10 Badass Facts About Artemisia Gentileschi, Who Painted Herself Killing Her Assailant
The Renaissance painter Artemisia Gentileschi was born in Italy in 1593. Her father, Orazio Gentileschi, was also a painter; he taught his daughter the craft when she was very young, and she grew up to be one of the most acclaimed artists of the Late Renaissance and Baroque periods. Her life was not an easy one, however. She was raped by one of her father's contemporaries, and then quickly married off once she brought her rapist to trial. One of her most famous paintings, Judith and Holofernes, came about shortly afterward.
Despite the fact that she was a woman Baroque painter in a time when most women did not work in high-profile careers at all, let alone in the almost all-male field of fine art, she left behind an impressive body of work and is one of the most famous female painters of all time.
She Brought Her Rapist To Justice
In the 1600s, Artemisia Gentileschi was raped repeatedly by Agostina Tassi, an artist who worked with her father, Orazio Gentileschi. Artemisia's father had hired Tassi to teach his 18-year-old daughter how to paint perspective.
Tassi gained access to Artemisia's bedroom and trapped her in it, claiming that he wanted to marry her before raping her.
Artemesia accused him of rape and then had to undergo a humiliating medical exam to ostensibly prove that she had been a virgin prior to being assaulted by Tassi. During the seven-month-long trial, she was accused of being a whore by Tassi's multiple witnesses. However, Artemesia prevailed, and Tassi spent a little less than a year in prison. After his release, her father allowed him back in their workplace.
She Painted An Allegory Featuring Herself Killing Her Rapist
Shortly after the trial that led to a prison sentence for her rapist, Gentileschi painted Judith Slaying Holofernes. The painting illustrates a scene from the biblical story of Judith, a Jewish woman who lured an enemy general, got him drunk, and then beheaded him with help from her maid, Abra.
Gentileschi's main inspiration was a painting with a similar subject created by Caravaggio, one of the most important painters of the Baroque/Late Renaissance era. Gentileschi was familiar with Caravaggio's work, and she knew him through his acquaintance with her father. However, unlike Caravaggio's work, Gentileschi's provides a new take on the vicious act of Judith beheading Holofernes. Scholars agree that the painting served as an allegory for Gentileschi's rape.
She Was An Artist At A Time When Women Weren't Supposed To Pick Up A Paintbrush
There were few female artists during the 1500s and 1600s. Sofonisba Anguissola and Lavinia Fontana were two of her contemporaries. However, Artemisia Gentileschi's work has stood the test of time. Prior to and throughout the late Renaissance period, almost all artists were men. These men enjoyed large commissions and wealthy patrons and started schools to teach other men how to paint, draw, and sculpt.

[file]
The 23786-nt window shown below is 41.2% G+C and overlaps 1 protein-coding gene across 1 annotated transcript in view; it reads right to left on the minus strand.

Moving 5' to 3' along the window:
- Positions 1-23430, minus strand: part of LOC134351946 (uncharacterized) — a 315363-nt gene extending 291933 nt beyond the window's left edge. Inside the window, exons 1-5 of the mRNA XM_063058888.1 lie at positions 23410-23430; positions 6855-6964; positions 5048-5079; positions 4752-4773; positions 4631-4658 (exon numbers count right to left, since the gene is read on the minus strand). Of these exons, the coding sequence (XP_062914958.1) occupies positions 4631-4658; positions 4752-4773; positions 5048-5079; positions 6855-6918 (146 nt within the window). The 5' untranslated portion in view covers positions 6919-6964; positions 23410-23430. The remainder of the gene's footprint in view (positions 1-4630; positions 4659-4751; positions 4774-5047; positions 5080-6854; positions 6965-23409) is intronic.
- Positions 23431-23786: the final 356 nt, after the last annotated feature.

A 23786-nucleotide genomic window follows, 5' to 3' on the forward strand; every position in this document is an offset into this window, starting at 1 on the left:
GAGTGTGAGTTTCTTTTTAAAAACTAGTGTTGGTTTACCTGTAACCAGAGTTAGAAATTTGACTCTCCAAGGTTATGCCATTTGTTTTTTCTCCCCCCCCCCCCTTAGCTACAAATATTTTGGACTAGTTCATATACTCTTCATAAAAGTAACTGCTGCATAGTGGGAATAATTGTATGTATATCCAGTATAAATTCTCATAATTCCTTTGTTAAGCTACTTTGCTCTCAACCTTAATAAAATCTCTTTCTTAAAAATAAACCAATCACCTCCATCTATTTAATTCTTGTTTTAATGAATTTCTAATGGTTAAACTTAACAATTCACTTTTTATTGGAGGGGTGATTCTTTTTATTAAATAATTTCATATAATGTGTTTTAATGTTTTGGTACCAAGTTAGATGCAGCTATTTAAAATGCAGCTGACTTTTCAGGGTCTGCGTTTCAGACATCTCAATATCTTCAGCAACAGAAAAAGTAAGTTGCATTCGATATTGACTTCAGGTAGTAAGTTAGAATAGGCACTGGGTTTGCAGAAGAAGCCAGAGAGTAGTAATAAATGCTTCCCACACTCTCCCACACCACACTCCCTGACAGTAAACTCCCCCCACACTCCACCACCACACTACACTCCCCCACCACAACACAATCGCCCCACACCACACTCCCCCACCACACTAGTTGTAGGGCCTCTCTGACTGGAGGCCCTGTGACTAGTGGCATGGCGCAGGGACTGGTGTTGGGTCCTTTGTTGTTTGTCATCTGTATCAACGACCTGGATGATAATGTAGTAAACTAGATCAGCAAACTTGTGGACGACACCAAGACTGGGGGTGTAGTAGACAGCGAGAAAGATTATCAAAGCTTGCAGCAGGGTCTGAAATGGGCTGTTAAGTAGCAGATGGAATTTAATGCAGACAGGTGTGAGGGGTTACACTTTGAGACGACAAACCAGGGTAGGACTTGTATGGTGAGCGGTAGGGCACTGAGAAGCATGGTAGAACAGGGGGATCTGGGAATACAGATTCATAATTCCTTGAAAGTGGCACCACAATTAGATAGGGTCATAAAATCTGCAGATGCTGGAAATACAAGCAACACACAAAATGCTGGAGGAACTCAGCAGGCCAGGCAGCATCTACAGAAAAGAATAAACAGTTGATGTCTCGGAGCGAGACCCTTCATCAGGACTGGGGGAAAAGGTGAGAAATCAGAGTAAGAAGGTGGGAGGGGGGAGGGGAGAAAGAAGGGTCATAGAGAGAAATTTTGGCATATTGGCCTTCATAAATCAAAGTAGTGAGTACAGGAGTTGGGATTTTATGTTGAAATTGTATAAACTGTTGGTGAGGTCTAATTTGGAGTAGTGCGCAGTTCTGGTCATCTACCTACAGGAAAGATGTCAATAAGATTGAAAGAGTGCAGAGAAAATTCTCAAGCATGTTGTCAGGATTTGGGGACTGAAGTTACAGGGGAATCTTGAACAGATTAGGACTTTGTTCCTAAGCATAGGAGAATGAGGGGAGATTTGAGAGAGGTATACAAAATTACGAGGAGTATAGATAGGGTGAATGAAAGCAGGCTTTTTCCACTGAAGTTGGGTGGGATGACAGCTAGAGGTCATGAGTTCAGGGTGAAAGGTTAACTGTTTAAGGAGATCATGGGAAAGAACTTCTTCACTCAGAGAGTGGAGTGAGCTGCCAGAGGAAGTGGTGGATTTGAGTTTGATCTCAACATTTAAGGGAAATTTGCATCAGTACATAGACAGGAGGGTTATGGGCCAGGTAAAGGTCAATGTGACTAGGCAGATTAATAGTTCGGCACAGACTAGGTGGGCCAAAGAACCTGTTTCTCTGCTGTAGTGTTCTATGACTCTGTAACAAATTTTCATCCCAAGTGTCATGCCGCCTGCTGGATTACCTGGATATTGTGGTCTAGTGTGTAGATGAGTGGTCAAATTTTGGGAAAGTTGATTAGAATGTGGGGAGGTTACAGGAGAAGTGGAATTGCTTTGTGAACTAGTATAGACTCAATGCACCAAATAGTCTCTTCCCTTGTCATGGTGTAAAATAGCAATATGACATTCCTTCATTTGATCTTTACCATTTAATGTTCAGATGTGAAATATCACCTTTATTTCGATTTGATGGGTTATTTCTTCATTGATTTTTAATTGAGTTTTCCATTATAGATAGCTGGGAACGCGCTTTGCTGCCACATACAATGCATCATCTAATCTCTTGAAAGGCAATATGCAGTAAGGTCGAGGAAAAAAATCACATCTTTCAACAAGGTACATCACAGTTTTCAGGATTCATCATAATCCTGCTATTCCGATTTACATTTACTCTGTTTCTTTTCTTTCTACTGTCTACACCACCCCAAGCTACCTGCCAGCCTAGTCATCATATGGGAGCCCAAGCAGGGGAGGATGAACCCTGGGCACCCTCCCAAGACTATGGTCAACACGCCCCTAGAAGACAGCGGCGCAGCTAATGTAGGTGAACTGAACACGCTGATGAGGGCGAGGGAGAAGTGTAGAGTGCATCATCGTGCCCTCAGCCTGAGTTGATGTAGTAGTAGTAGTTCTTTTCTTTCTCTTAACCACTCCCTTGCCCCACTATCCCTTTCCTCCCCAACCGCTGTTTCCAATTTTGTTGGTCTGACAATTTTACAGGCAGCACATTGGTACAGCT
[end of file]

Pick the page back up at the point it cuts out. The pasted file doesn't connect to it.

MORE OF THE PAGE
Society at that time viewed women as second-class citizens who were merely around to wait on men and raise children. This is what makes Artemisia so unique. She not only excelled at her craft, but she went beyond the norms for women at the time.
She Painted Images Of Strong Women
Artemisia Gentileschi painted plenty of scenes from the Bible, a popular motif during the Late Renaissance and Baroque periods.
However, while she stuck with this convention of her time, Gentileschi managed to depict the strength of women in her paintings.
She Was The First Woman Accepted Into The Academy Of The Arts Of Drawing
The Accademia delle Arti del Disegno (or Academy of the Arts of Drawing) was a reboot of one of the first fine arts guilds in Florence, Italy. It was started by the artist Giorgio Vasari and Cosimo Medici. It accepted only the most talented artists in the area, including the legendary sculptor Michelangelo. Other members include Agnolo Bronzino and Bartolomeo Ammannati. The academy was a combination of an artists' guild and a court of personalities that encircled Medici.
It was an esteemed place to be, and the very first woman accepted into this previously men-only academy was Artemisia Gentileschi.
She Left Her Husband And Took Their Child With Her To Tour Italy
Women in Europe weren't allowed to own property in the 1600s or to have custody of their own children. So, it is amazing that Artemisia Gentileschi left her husband, Pietro de Vicenzo Stiattesi, and independently raised their children. The pair was married shortly after her rapist was sent to prison.
Needless to say, the marriage did not last long. They had at least one daughter together, although some think that they had two. Either way, Gentileschi left her husband behind in Florence while she traveled elsewhere in Italy in order to fulfill her work duties for her patrons and she took her daughter, Prudentia, with her.